This is a loving portrait of one Chinese-American family, as seen through the eyes of a 30-something professional woman (Laureen Chew) and her elderly mother (Kim Chew). Apparently the idea was originally a much denser work dealing with a larger number of intersecting inter-generational stories (which becomes more evident in the short film Dim Sum Take-Out the director compiled a few years later from the outtakes), but paring it down also works very nicely. There’s plenty of understated observation here, of customs and mores, of lives that perhaps are a little tinged with regret and others lived in the shadow of parents and expectations. It’s set in San Francisco, so there’s a bit of detail given of that community, largely via the character played by veteran actor Victor Wong (whose peculiar squint is familiar from Hollywood roles of this era, such as in Big Trouble in Little China), who runs a bar and thus connects a number of the different family members. It’s all very keenly put across, with a quiet open style that seems to be mimicking filmmakers like Ozu while also being very much within an American indie vernacular.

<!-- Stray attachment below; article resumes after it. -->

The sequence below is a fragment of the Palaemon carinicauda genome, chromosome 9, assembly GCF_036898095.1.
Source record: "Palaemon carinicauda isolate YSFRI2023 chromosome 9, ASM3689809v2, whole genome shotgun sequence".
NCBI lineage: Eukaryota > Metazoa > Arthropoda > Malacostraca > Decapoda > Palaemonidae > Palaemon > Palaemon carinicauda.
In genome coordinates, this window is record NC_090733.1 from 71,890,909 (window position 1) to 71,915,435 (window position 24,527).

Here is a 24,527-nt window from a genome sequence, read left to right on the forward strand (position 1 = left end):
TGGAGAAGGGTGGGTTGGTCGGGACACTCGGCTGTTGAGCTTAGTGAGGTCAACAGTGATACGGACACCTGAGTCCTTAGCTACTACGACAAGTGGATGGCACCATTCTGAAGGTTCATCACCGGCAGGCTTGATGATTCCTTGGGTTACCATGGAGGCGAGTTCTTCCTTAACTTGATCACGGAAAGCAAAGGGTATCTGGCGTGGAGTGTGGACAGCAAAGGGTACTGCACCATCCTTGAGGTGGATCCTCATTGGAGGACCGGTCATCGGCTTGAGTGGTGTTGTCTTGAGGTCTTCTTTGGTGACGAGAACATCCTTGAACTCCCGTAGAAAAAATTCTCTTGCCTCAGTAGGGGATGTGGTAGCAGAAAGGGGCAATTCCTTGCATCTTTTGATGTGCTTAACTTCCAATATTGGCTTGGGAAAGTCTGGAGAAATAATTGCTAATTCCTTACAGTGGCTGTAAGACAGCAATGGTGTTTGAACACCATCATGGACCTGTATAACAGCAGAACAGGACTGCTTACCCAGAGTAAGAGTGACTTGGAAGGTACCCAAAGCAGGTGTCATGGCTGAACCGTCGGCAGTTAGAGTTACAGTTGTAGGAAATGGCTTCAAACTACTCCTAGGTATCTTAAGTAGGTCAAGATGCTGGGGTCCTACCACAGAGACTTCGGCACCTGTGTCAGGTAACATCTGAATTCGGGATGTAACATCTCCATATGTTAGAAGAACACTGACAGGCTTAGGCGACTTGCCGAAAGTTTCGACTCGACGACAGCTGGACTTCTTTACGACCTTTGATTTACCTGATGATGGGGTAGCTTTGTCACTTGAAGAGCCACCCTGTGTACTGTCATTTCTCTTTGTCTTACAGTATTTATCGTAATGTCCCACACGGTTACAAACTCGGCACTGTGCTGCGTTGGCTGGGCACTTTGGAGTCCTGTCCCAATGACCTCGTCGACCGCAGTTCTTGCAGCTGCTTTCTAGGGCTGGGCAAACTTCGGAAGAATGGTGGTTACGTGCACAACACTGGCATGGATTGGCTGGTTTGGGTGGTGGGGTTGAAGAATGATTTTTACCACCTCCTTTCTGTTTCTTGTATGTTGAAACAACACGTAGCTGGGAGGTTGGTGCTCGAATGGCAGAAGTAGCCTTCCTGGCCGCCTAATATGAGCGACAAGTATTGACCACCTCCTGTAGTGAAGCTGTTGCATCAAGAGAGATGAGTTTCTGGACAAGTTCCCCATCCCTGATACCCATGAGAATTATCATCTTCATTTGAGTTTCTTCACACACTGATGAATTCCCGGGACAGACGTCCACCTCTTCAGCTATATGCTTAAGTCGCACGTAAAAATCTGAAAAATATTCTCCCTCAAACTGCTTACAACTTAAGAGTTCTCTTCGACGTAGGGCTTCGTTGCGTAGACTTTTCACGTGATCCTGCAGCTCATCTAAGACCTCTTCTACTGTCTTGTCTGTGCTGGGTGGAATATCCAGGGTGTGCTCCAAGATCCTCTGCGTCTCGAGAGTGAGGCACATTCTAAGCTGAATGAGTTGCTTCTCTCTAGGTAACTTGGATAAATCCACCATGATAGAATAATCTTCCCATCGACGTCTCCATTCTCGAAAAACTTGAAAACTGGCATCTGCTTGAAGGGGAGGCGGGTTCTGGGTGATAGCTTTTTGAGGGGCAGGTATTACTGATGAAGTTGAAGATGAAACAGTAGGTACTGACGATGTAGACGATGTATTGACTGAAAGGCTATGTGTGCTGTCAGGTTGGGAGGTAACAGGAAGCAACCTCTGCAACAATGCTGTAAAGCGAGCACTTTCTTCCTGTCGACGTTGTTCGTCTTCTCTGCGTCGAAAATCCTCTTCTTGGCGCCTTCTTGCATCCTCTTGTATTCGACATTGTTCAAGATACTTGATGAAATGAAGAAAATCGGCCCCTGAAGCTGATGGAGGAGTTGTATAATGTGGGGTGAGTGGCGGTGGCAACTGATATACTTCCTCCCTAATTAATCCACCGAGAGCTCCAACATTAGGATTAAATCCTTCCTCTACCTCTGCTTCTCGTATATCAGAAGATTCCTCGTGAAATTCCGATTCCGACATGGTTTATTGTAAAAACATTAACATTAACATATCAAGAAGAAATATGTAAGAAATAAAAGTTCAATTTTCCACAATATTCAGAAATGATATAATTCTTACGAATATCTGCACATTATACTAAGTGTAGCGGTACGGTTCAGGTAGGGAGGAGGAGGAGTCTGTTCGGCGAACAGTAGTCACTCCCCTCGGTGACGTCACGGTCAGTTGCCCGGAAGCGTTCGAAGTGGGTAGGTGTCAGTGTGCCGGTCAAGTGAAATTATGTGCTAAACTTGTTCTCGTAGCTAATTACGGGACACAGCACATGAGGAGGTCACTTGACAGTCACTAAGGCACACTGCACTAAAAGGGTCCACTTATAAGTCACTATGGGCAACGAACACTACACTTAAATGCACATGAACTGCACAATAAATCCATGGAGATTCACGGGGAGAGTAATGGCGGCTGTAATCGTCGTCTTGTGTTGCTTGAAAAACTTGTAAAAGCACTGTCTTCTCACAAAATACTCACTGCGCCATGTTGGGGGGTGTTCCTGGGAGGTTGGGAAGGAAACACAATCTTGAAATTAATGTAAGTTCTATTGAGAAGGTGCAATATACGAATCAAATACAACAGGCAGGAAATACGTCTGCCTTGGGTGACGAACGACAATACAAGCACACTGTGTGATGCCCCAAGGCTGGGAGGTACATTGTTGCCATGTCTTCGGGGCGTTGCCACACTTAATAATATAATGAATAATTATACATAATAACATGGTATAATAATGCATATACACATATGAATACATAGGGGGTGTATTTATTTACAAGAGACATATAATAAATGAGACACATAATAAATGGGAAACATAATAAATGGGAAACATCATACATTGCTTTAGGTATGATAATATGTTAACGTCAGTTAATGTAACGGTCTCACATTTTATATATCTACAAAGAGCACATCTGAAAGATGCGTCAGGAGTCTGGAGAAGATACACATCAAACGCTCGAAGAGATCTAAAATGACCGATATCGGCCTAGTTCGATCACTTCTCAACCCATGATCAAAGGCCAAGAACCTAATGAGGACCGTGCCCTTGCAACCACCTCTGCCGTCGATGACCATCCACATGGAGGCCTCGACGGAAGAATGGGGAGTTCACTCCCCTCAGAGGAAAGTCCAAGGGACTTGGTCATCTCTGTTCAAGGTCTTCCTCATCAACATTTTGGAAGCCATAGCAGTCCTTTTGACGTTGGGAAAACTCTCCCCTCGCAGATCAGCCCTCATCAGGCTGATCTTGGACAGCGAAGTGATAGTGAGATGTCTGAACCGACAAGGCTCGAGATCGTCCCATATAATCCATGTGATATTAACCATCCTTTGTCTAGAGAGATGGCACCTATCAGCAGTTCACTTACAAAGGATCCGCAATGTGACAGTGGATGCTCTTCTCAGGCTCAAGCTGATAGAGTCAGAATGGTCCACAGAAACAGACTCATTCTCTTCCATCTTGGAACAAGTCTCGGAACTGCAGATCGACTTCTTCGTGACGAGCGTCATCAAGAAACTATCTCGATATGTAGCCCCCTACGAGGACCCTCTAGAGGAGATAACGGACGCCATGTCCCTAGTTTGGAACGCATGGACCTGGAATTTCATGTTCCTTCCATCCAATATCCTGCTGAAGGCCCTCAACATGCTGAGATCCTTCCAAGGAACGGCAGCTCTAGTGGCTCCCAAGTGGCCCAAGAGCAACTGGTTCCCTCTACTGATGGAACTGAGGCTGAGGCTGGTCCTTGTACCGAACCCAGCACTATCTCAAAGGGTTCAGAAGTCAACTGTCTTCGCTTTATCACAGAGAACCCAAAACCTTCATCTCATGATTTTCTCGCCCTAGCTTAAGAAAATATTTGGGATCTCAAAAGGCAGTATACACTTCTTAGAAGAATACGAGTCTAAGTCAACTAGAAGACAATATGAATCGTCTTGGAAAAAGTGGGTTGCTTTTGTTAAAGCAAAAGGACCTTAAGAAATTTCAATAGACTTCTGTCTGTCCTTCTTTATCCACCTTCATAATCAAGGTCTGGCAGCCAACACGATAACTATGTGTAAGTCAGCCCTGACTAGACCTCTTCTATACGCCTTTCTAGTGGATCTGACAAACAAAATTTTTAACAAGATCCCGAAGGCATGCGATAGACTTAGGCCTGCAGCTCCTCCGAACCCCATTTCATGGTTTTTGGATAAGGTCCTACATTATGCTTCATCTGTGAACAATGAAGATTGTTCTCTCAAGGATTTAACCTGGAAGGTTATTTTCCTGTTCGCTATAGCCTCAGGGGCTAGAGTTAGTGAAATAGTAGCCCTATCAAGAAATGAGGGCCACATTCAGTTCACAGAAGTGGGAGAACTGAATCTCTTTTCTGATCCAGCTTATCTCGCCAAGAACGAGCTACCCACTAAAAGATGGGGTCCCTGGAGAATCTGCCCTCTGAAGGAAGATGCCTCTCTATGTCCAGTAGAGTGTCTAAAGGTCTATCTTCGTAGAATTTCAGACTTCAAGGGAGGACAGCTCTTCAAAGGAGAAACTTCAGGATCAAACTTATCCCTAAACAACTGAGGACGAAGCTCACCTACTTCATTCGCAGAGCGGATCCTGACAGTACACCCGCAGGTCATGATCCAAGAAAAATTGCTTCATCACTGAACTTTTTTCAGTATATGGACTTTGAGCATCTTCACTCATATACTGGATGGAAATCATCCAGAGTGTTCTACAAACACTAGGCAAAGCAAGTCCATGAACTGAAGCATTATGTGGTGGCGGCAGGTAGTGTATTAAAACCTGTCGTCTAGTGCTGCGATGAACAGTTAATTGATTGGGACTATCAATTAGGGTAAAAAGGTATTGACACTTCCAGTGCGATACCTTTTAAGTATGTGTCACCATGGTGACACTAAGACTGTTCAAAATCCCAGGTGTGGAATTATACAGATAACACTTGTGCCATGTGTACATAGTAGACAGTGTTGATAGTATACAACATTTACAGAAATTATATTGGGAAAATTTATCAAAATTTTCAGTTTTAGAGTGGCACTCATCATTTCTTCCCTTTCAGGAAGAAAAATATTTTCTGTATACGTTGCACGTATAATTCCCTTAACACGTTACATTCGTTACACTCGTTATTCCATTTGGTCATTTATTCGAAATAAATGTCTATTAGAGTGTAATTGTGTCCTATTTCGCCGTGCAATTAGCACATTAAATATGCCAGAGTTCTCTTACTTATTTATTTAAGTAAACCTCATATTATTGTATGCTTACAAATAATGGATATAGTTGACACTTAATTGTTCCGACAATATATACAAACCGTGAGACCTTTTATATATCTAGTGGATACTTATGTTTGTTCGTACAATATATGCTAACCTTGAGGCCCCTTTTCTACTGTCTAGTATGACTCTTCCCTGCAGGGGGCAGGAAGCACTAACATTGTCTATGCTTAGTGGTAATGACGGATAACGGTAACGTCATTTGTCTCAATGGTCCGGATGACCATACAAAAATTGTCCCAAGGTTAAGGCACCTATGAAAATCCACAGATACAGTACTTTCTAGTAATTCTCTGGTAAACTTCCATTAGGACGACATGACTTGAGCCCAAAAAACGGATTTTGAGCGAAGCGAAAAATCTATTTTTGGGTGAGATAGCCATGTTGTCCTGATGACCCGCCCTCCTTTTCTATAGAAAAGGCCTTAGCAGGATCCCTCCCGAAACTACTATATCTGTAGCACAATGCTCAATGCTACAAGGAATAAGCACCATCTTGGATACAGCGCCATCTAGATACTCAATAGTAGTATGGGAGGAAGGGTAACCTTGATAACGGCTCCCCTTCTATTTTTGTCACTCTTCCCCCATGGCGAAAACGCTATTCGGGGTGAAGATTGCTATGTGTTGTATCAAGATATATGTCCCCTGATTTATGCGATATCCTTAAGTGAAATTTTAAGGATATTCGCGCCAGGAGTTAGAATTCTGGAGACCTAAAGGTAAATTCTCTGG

CREDITS
Director Wayne Wang 王穎; Writer Terrel Seltzer; Cinematographer Michael Chin; Starring Laureen Chew, Kim Chew, Victor Wong 自強; Length 88 minutes.
Seen at home (DVD), London, Thursday 19 September 2019.

Three Films by Mina Shum with Sandra Oh

My Asian diaspora film week is drawing to a close and I just belatedly remembered the films of Mina Shum, her three most well known of which I only recently caught up with. Although born in Hong Kong, she has lived and worked in Canada almost her whole life, and resists the “Chinese-Canadian director” label, which is quite understandable. Obviously I wish that my little themed week were able to present with more rigour all the different ways it’s possible to work and present identity, but really it’s just a bunch of films I quite like that are made by or deal with ideas of being identified as Asian outside of that part of the world. In several of Shum’s films, and all the ones here, one for the last three decades, she’s worked notably with Canadian actor Sandra Oh, who’s been having something of a career lift recently, though she’s been doing great work in films for years (I’ve reviewed 1998’s Last Night on my blog already, for example).

Continue reading “Three Films by Mina Shum with Sandra Oh”

Criterion Sunday 259: À ma sœur ! (aka Fat Girl, 2001)